"It is a generally accepted principle that the property of a particular body politic, such as the state or a municipal corporation, whether used for public purposes or held for the *Page 469 income to be derived therefrom is not taxable by the same body politic." (Ensminger v. Powers, 108 U.S. 292, 27 L. Ed. 732,2 Sup. Ct. Rep. 643; Burr v. Boston, 208 Mass. 537, 34 L.R.A. (n.s.) 143, and note; note, 33 Am. St. Rep. 400, 95 N.E. 208;Auditor General v. Regents of Michigan University, 83 Mich. 467, 10 L.R.A. 376, and note, 47 N.W. 440; In re Madera Irr.Dist. 92 Cal. 296, 27 Am. St. Rep. 106, 14 L.R.A. 755, 28 P. 272 and 675; Tulare Irr. Dist. v. Shepard, 185 U.S. 13,46 L. Ed. 779, 22 Sup. Ct. Rep. 531; 15 R.C.L., p. 495, sec. 46;People v. Sacramento Drainage Dist., 155 Cal. 373,103 P. 207, 212.) The Buffalo Rapids Irrigation District brought action to quiet title to approximately 720 acres of land lying in Custer county and within the irrigation district. The complaint alleges that plaintiff acquired the land in question by tax deed in 1926, and that thereafter the county levied and imposed taxes upon the land for the year 1927; that all property belonging to the plaintiff, "including the lands and premises herein described, is exempt from taxation," but that the tax, "being of record, constitutes and is a cloud upon plaintiff's title."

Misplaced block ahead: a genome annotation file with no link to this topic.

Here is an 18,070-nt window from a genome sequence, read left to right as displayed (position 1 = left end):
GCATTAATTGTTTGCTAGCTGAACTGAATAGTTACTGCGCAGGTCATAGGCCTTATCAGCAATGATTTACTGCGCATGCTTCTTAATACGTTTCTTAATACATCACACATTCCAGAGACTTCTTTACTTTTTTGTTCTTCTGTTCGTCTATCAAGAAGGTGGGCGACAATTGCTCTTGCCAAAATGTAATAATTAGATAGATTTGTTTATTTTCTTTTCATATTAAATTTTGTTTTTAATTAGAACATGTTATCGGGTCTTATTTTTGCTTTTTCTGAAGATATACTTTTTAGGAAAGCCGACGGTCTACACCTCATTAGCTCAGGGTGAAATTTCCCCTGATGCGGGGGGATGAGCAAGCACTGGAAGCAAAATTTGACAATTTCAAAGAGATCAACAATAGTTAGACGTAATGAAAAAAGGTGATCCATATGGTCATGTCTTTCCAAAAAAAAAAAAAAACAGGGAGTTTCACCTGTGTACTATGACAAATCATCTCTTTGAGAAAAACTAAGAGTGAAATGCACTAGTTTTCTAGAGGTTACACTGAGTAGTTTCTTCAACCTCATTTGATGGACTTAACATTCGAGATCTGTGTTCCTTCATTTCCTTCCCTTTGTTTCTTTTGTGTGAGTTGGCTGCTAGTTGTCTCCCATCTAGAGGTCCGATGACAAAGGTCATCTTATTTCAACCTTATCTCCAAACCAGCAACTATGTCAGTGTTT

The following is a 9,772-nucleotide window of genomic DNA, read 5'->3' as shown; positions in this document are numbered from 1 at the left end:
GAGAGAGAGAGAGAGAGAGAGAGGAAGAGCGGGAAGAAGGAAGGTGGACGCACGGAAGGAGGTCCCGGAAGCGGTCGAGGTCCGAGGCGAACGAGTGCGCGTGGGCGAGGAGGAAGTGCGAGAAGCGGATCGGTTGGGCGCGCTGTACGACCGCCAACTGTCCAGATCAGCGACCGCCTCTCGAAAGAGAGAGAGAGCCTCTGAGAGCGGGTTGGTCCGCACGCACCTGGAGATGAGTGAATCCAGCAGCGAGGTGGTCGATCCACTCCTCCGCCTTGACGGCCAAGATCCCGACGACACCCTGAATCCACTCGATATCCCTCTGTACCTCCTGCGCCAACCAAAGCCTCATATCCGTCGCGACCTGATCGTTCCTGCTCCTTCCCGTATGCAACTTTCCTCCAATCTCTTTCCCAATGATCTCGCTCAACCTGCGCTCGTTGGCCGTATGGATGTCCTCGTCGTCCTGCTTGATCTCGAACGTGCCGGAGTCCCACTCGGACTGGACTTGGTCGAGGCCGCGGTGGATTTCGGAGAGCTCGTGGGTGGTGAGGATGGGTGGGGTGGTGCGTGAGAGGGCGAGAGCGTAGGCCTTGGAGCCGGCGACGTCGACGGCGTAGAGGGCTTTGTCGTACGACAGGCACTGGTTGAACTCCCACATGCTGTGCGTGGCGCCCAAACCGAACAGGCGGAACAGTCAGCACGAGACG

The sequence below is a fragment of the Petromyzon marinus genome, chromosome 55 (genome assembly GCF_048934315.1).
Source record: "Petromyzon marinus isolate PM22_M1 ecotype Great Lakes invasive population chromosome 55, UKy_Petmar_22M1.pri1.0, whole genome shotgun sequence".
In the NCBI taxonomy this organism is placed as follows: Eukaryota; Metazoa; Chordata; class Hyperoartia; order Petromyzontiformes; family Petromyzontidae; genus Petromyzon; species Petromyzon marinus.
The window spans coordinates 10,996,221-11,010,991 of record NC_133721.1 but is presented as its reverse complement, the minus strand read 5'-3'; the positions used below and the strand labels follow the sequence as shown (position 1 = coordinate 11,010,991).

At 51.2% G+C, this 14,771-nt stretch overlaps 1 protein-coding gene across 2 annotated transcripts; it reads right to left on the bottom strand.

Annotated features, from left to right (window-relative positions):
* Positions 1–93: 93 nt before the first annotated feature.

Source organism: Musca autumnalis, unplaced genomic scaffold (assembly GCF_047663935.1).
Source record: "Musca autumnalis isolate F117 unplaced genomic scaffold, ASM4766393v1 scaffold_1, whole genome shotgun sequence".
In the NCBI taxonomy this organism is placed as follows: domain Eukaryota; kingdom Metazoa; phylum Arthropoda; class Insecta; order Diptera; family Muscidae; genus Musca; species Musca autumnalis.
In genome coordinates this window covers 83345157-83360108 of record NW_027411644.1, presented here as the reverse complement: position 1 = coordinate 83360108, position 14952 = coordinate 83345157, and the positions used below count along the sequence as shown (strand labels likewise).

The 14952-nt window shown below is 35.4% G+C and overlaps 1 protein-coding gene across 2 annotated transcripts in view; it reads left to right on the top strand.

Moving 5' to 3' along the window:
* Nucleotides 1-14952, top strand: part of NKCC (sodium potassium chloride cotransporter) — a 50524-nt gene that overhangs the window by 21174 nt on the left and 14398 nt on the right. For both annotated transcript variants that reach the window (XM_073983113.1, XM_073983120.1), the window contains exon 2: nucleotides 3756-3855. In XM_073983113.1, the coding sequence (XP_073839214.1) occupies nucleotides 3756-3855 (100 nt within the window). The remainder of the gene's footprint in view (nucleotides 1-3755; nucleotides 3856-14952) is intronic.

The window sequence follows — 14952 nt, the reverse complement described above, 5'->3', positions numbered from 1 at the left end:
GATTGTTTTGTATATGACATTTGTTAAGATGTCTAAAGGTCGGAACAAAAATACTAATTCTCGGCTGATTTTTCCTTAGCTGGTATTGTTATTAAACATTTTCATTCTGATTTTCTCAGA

The county interposed a general demurrer to the complaint, which demurrer was sustained by the court, and, the plaintiff refusing to plead further, judgment of dismissal followed. The plaintiff has appealed from the judgment.

    It is agreed by counsel for plaintiff and defendant that only one question is involved, "viz.: Has Custer county the power to assess and levy a tax upon the land of the plaintiff, the plaintiff being an irrigation district organized under the laws *Page 470 of the State of Montana?" The answer to this question is to be found in our constitutional and statutory provisions on the subjects of irrigation districts and taxation.

    Every irrigation district established under the laws of this[1] state is declared to be a "public corporation for the promotion of the public welfare" (sec. 7169, Rev. Codes 1921), and the purpose of the irrigation district law is declared to be to secure the irrigation of the lands of the state, "and thereby to promote the prosperity and welfare of the people" (sec. 7262, Id.), i.e., a public purpose (O'Neill v. Yellowstone Irr.Dist., 44 Mont. 492, 121 P. 283). But the mere fact that such a district is a public corporation created for the purpose stated does not necessarily exempt its property from taxation; if such property is to be exempted, it must be by virtue of the express pronouncement of the Constitution or legislative declaration permitted by the Constitution. (Cook County v. Chicago,103 Ill. 646; In re Swigert, 123 Ill. 267, 14 N.E. 32.)